To start by addressing the most obvious question - yes, the book's title is a metaphor. Yes, it is exactly that transparent metaphor you're thinking of. Acting as if oranges are the only fruit and trying to impose that belief on others is the equivalent - in silliness, not toxicity - of acting as if only one set of values and one way of life are the right ones. And yes, oranges and all the ways in which they're really Symbols for Something Else (mostly traditional-to-fundamentalist Christian values and heterosexuality) feature quite heavily in the narrative. The effect is not as bad as you might expect.
Story & Style
Like most people I lived for a long time with my mother and father. My father liked to watch the wrestling, my mother liked to wrestle; it didn't matter what. She was in the white corner and that was that.
Thus begins the story of Jeanette, the novel's heroine and occasionally very witty narrator. Jeanette is the adopted child of a fundamentalist Christian family, where all the devoutness is with the mother, the father mostly goes along or is absent. Jeanette's mother is a woman who rewrote the ending of Jane Eyre to make Jane end up with St. John. She rewrote the ending of Jane Eyre to make Jane end up with St. John. That should really tell you all you have to know about a person, but, in case you need more signs of her kookiness, there's plenty to choose from. She adopted Jeanette because she wanted to have a child to indoctrinate, but didn't want to have sex to that end. ("She was very bitter about the Virgin Mary getting there first," Jeanette dryly remarks.) She stores canned food for the impending Holocaust. Oh yes, and she thinks oranges are the only fruit.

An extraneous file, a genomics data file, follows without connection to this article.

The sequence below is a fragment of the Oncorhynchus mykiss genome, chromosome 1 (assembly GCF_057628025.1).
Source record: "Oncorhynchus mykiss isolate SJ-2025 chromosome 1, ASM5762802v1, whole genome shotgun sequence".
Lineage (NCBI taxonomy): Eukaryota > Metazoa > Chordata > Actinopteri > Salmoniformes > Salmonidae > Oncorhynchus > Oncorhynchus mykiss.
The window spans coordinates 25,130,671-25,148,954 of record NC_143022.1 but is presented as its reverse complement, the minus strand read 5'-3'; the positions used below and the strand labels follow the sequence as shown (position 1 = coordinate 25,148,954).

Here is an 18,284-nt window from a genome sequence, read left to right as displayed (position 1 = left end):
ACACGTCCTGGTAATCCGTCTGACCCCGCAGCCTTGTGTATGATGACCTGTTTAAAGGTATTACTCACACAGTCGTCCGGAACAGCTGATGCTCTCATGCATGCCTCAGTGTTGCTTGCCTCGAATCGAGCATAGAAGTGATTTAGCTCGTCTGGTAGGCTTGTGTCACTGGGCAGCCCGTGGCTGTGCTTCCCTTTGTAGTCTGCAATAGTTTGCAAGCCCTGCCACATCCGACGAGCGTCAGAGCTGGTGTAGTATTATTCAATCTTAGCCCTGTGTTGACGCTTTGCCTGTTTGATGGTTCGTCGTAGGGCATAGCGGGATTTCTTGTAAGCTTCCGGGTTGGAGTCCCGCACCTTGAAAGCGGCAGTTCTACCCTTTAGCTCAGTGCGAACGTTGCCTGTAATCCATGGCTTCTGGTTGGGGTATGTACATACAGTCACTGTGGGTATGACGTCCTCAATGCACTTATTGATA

Between the church and her mother's teachings, Jeanette's childhood is an eccentric one. Incidentally, I thought this was the strongest part of the book. The absurdity of the family's religious way of life is accentuated by the matter of fact tone in which Jeanette recounts her mother's peculiar habits. Issues of class and sexuality constantly impinge on the narrative. Jeanette's mother seeks the approval of a posh lady, who shops at Marks & Spencer (the story takes place in Britain). She frowns upon the lower-class neighbors, whom she simply calls Next Door. "Next Door had had another baby but there are so many of them Next Door we don't know whose it is," Jeanette writes in a school essay. The ladies that run the bookshop live together and have bought a double bed (but, as one character in a sexless heterosexual marriage points out, that might not mean anything). Jeanette's mother avoids going to bed with her husband. The church ladies alternate between eavesdropping on Next Door's having sex, and drowning out the noises with hymns.
All this could read bleakly, but it doesn't. The same goes for Jeanette's experiencing bullying and depression in school, where her deeply religious background is a liability with both the children and the teachers. Her efforts to gain appreciation are infused with the same sort of deadpan humor that makes everything so palatable in the first part of the book. But as Jeanette grows up, the tone changes. It becomes more serious, which should be fitting, given the events that unfold, but oddly enough, feels artificial. When there was a disconnect between the dry humor of the narrative and the awfulness of the events taking place, these events seemed at once lifelike and easy to accept, despite their absurdity. When the narrative tries to engage with later events in a more cerebral tone, it falls flat and the events themselves have an air of unreality. Correlated with the increasing length of the allegorical tales appended to the narrative (from mock fairy tales with feminist undertones to Arthurian myths), this seems to signal the fact that the narrator is too deeply affected by the events to intellectually process them and takes refuge in the allegorical narrative instead.